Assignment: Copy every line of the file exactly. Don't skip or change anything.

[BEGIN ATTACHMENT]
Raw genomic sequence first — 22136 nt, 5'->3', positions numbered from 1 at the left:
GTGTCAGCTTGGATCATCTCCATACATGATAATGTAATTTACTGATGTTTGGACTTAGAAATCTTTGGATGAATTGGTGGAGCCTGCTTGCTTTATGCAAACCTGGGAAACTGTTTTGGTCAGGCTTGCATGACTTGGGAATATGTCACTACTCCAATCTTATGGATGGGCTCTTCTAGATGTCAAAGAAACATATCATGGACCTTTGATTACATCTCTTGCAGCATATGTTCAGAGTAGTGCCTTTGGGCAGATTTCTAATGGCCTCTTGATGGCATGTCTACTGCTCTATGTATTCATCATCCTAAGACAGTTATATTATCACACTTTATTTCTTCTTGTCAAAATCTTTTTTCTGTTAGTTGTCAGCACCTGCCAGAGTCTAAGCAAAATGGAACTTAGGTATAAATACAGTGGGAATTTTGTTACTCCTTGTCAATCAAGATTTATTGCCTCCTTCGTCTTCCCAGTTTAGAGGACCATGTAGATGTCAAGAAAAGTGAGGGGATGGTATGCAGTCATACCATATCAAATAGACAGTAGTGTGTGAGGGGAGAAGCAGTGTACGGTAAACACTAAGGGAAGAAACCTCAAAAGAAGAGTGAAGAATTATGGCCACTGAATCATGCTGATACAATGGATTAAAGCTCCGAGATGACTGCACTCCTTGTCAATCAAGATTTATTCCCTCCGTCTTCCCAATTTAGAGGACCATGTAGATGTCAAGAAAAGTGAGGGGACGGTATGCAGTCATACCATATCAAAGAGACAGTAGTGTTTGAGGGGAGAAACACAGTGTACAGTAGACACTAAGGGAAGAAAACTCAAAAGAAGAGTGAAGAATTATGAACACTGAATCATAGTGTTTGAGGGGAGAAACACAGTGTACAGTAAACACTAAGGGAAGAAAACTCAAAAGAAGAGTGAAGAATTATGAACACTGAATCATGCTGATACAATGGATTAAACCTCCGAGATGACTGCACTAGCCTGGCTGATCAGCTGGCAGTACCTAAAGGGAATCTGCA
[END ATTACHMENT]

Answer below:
Raw genomic sequence first — 22136 nt, 5'->3', positions numbered from 1 at the left:
GTGTCAGCTTGGATCATCTCCATACATGATAATGTAATTTACTGATGTTTGGACTTAGAAATCTTTGGATGAATTGGTGGAGCCTGCTTGCTTTATGCAAACCTGGGAAACTGTTTTGGTCAGGCTTGCATGACTTGGGAATATGTCACTACTCCAATCTTATGGATGGGCTCTTCTAGATGTCAAAGAAACATATCATGGACCTTTGATTACATCTCTTGCAGCATATGTTCAGAGTAGTGCCTTTGGGCAGATTTCTAATGGCCTCTTGATGGCATGTCTACTGCTCTATGTATTCATCATCCTAAGACAGTTATATTATCACACTTTATTTCTTCTTGTCAAAATCTTTTTTCTGTTAGTTGTCAGCACCTGCCAGAGTCTAAGCAAAATGGAACTTAGGTATAAATACAGTGGGAATTTTGTTACTCCTTGTCAATCAAGATTTATTGCCTCCTTCGTCTTCCCAGTTTAGAGGACCATGTAGATGTCAAGAAAAGTGAGGGGATGGTATGCAGTCATACCATATCAAATAGACAGTAGTGTGTGAGGGGAGAAGCAGTGTACGGTAAACACTAAGGGAAGAAACCTCAAAAGAAGAGTGAAGAATTATGGCCACTGAATCATGCTGATACAATGGATTAAAGCTCCGAGATGACTGCACTCCTTGTCAATCAAGATTTATTCCCTCCGTCTTCCCAATTTAGAGGACCATGTAGATGTCAAGAAAAGTGAGGGGACGGTATGCAGTCATACCATATCAAAGAGACAGTAGTGTTTGAGGGGAGAAACACAGTGTACAGTAGACACTAAGGGAAGAAAACTCAAAAGAAGAGTGAAGAATTATGAACACTGAATCATAGTGTTTGAGGGGAGAAACACAGTGTACAGTAAACACTAAGGGAAGAAAACTCAAAAGAAGAGTGAAGAATTATGAACACTGAATCATGCTGATACAATGGATTAAACCTCCGAGATGACTGCACTAGCCTGGCTGATCAGCTGGCAGTACCTAAAGGGAATCTGCA